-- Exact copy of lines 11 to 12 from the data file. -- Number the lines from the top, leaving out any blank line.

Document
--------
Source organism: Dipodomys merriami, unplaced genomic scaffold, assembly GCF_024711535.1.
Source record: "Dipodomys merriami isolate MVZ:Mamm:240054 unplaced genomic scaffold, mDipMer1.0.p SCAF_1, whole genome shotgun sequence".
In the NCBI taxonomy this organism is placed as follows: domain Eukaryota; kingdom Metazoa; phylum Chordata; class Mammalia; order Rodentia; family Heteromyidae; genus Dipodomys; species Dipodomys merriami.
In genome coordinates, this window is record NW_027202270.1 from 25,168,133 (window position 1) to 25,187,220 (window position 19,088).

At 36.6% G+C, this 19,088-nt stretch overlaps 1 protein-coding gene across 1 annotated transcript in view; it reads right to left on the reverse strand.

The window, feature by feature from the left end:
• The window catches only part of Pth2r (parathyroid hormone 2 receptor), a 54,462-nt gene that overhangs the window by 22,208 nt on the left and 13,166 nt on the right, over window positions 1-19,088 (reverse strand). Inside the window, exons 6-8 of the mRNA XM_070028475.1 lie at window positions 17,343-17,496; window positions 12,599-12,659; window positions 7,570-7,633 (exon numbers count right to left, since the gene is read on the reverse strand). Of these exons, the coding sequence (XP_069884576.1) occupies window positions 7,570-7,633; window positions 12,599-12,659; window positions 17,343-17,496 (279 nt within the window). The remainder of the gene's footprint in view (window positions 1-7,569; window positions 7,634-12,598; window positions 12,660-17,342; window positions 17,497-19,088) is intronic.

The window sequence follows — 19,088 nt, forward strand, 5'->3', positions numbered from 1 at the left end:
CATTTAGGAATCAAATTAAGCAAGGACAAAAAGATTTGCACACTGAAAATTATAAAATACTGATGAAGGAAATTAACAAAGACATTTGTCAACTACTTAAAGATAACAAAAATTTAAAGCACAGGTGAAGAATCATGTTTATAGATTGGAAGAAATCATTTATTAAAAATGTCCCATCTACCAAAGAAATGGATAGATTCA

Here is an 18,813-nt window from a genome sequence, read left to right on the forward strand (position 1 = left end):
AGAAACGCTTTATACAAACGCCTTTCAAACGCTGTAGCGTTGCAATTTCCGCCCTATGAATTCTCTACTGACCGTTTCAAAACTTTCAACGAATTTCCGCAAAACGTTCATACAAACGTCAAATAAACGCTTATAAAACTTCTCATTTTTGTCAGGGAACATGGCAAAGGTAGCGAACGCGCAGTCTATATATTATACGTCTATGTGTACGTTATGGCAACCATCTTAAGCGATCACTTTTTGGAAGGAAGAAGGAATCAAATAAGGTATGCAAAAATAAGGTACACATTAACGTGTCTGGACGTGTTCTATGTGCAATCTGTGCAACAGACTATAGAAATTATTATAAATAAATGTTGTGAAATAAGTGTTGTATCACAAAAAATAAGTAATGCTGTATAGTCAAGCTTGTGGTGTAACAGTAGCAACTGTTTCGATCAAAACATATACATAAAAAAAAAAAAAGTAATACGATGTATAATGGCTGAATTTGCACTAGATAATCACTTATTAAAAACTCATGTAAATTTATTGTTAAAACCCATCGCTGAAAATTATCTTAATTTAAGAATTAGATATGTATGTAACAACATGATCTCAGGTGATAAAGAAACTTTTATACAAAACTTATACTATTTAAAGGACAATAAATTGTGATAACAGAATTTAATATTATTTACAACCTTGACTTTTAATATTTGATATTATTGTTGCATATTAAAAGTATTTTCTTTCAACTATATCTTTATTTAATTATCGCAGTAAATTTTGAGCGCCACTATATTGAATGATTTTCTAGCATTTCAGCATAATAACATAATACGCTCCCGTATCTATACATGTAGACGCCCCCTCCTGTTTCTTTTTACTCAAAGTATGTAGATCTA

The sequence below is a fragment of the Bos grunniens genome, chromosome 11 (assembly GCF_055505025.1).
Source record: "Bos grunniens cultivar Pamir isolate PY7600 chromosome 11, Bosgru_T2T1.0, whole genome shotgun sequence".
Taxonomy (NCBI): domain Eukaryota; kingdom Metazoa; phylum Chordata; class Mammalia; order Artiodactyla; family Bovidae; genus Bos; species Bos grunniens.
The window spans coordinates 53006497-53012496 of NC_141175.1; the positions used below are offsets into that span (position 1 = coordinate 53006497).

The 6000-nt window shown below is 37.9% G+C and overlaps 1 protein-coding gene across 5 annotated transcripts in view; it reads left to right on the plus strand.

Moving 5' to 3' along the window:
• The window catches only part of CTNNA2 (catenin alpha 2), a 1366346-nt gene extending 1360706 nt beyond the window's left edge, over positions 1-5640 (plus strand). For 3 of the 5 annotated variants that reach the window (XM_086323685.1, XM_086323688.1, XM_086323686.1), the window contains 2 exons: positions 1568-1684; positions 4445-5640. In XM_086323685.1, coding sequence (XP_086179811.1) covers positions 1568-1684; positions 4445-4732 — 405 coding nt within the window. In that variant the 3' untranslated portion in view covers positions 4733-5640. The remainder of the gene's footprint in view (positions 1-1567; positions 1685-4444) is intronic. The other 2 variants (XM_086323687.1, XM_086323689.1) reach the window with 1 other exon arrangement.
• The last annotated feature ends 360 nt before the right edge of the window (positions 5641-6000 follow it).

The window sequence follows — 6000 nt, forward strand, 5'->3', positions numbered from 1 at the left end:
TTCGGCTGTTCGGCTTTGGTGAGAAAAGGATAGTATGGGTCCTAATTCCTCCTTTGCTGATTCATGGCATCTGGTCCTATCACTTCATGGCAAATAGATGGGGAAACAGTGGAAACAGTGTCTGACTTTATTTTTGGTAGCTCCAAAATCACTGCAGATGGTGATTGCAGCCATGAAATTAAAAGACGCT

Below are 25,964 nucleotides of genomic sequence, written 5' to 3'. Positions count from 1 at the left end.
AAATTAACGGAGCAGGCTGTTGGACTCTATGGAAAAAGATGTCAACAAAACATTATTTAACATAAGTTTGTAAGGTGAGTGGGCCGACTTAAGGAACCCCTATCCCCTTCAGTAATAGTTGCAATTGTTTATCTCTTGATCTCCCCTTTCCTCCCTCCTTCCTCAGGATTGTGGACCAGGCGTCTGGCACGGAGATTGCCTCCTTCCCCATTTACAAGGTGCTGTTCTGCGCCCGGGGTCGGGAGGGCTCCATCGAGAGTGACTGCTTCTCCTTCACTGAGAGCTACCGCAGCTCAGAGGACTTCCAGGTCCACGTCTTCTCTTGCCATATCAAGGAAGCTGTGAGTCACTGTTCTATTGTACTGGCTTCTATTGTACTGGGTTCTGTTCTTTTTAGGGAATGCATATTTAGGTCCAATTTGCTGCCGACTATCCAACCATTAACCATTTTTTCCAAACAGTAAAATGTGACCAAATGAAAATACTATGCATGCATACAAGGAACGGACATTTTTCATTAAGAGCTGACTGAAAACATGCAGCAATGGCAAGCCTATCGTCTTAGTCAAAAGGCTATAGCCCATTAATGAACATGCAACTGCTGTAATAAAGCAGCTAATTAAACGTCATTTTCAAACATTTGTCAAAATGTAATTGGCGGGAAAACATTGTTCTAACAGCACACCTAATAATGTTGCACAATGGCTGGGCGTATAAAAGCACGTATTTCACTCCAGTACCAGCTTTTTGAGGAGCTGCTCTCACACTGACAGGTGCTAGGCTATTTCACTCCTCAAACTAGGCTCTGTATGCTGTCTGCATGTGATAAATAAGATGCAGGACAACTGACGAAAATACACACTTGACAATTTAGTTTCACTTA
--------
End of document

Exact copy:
AGAAACGCTTTATACAAACGCCTTTCAAACGCTGTAGCGTTGCAATTTCCGCCCTATGAATTCTCTACTGACCGTTTCAAAACTTTCAACGAATTTCCGCAAAACGTTCATACAAACGTCAAATAAACGCTTATAAAACTTCTCATTTTTGTCAGGGAACATGGCAAAGGTAGCGAACGCGCAGTCTATATATTATACGTCTATGTGTACGTTATGGCAACCATCTTAAGCGATCACTTTTTGGAAGGAAGAAGGAATCAAATAAGGTATGCAAAAATAAGGTACACATTAACGTGTCTGGACGTGTTCTATGTGCAATCTGTGCAACAGACTATAGAAATTATTATAAATAAATGTTGTGAAATAAGTGTTGTATCACAAAAAATAAGTAATGCTGTATAGTCAAGCTTGTGGTGTAACAGTAGCAACTGTTTCGATCAAAACATATACATAAAAAAAAAAAAAGTAATACGATGTATAATGGCTGAATTTGCACTAGATAATCACTTATTAAAAACTCATGTAAATTTATTGTTAAAACCCATCGCTGAAAATTATCTTAATTTAAGAATTAGATATGTATGTAACAACATGATCTCAGGTGATAAAGAAACTTTTATACAAAACTTATACTATTTAAAGGACAATAAATTGTGATAACAGAATTTAATATTATTTACAACCTTGACTTTTAATATTTGATATTATTGTTGCATATTAAAAGTATTTTCTTTCAACTATATCTTTATTTAATTATCGCAGTAAATTTTGAGCGCCACTATATTGAATGATTTTCTAGCATTTCAGCATAATAACATAATACGCTCCCGTATCTATACATGTAGACGCCCCCTCCTGTTTCTTTTTACTCAAAGTATGTAGATCTA

The sequence below is a fragment of the Bos grunniens genome, chromosome 11 (assembly GCF_055505025.1).